Syedna Taher Saifuddin delivering a sermon

The 51st al-Dai al-Mutlaq, Syedna Taher Saifuddin was a personage whose erudition and teachings had a profound impact on all those who were fortunate enough to know him.

He combined a masterful knowledge of Fatimi Ismaili tradition with a profound grasp of modern advances in learning. He firmly believed in the importance of staying rooted to one’s values and core traditions, whilst also expanding one’s horizons in keeping with contemporary thought.

Syedna’s life, teachings and interactions are testimony to the fact that his outlook was all encompassing. He did not just preach ideal morals, but also lived his life accordingly while strongly urging his followers to do the same. At the heart of his philosophy of life was the message of universal brotherhood and peace amongst all peoples. In times that are often characterised by seemingly insurmountable divisions in the societies we live in, his teachings serve as a reminder of the importance of collectivism.

On the occasion of his death anniversary, we recall his messages of unity and compassion in the following extract:

Delivered at Jabalpur on the 10th of April 1960

Speaking about the importance of maintaining unity in a society inhabited by diverse ethnicities, Syedna used the analogy of a verdant garden to express his views. He states:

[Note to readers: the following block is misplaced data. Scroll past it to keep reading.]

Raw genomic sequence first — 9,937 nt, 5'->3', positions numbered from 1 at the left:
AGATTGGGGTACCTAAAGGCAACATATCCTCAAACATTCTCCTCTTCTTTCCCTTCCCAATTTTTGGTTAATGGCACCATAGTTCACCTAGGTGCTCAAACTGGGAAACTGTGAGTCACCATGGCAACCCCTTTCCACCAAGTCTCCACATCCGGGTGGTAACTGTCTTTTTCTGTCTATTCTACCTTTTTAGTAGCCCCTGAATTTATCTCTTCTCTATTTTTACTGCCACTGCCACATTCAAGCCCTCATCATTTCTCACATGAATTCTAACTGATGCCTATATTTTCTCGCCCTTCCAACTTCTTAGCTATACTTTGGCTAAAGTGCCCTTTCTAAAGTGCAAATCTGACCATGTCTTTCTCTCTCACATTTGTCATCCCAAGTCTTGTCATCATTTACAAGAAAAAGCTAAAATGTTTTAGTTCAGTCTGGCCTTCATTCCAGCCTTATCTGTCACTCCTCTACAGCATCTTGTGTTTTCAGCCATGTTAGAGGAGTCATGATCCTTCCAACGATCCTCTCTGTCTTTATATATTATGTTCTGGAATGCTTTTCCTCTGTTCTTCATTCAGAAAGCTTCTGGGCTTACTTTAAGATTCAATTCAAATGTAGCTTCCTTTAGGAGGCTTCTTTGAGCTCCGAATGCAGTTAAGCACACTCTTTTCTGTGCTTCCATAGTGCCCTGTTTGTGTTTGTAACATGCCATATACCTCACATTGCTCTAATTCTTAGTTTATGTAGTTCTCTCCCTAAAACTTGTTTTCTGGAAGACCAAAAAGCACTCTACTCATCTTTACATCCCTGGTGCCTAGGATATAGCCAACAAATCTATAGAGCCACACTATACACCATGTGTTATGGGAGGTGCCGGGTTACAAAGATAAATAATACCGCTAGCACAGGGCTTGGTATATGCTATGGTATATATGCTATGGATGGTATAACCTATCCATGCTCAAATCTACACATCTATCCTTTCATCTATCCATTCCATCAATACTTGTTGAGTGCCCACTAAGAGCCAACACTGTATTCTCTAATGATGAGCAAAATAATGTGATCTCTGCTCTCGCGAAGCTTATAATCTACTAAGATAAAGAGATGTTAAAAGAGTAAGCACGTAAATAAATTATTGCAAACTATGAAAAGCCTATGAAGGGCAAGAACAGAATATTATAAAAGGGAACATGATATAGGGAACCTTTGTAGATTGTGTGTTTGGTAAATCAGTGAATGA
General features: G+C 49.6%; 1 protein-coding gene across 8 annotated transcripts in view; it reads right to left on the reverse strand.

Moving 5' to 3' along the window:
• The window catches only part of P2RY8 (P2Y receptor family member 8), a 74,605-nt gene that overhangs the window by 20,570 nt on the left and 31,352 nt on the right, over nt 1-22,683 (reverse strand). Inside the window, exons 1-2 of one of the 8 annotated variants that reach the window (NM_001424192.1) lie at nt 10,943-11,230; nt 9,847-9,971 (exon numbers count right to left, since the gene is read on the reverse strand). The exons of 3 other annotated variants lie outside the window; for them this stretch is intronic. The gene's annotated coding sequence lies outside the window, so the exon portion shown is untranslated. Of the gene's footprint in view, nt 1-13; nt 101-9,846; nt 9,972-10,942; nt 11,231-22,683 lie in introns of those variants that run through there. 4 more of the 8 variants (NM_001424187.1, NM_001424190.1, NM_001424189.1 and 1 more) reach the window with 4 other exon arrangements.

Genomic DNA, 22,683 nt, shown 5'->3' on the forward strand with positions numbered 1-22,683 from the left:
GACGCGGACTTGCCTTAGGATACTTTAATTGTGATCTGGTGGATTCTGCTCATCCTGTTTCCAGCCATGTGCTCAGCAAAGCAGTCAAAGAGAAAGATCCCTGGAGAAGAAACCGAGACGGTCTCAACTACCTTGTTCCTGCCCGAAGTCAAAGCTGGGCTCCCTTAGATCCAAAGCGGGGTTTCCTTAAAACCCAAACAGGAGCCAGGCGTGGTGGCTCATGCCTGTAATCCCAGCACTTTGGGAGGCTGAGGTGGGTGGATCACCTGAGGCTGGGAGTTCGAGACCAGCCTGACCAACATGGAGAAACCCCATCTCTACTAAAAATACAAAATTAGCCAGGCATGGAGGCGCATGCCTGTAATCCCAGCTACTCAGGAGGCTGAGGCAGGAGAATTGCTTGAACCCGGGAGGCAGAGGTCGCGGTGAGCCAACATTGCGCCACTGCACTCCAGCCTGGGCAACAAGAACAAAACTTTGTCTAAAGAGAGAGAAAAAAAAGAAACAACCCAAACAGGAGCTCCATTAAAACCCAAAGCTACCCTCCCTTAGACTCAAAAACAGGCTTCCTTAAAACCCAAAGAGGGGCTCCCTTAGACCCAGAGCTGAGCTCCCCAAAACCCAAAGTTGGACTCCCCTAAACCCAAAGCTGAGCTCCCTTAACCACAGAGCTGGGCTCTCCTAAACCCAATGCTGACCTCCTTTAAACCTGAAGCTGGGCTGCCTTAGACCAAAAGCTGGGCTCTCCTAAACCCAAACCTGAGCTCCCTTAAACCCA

‘I will say that a garden becomes enriched when it is resplendent with differing qualities. On the one hand – the flow of streams while on the other the blooming of flowers; the beauty of the trees while on the other the serenity of the greenery. Furthermore, a garden is not beautified only by these elements per se, but also by the different qualities inherent in each of those elements.

Flowers and fruits have their own individual characteristics and are found in a variety of types which all come together to beautify a garden.

This analogy of a garden portrays the message of ‘unity in diversity’, that although the elements may be varied and diverse, they all come together to form a beautiful landscape. The fusion of all these diverse elements keeps adding to the beauty of the garden.

Similarly, different communities should live together and strive for the educational and economic uplift of our country. One should retain the core values of one’s own culture whilst also embracing the country’s larger culture.

It is common knowledge that times keep changing, ushering in a new set of requirements, and each generation faces the test of these requirements. In such a situation, only those denominations will prevail who stay rooted to their individual cultures while also accepting what is beneficial of the new, of each age.

The secret of unity is inherent in this thought. In every society, there should be acceptance and unity of different communities and cultures, all working together within a broad perspective. Truly, this approach will be a unifying one and, especially if we work accordingly in India, we have the potential to realise our aspirations and attain our goals.’1


  1. Syedi Ibrahim al-Yamani QR, Kalim al-Fasāha wa al-Balāgha, pgs. 230-232.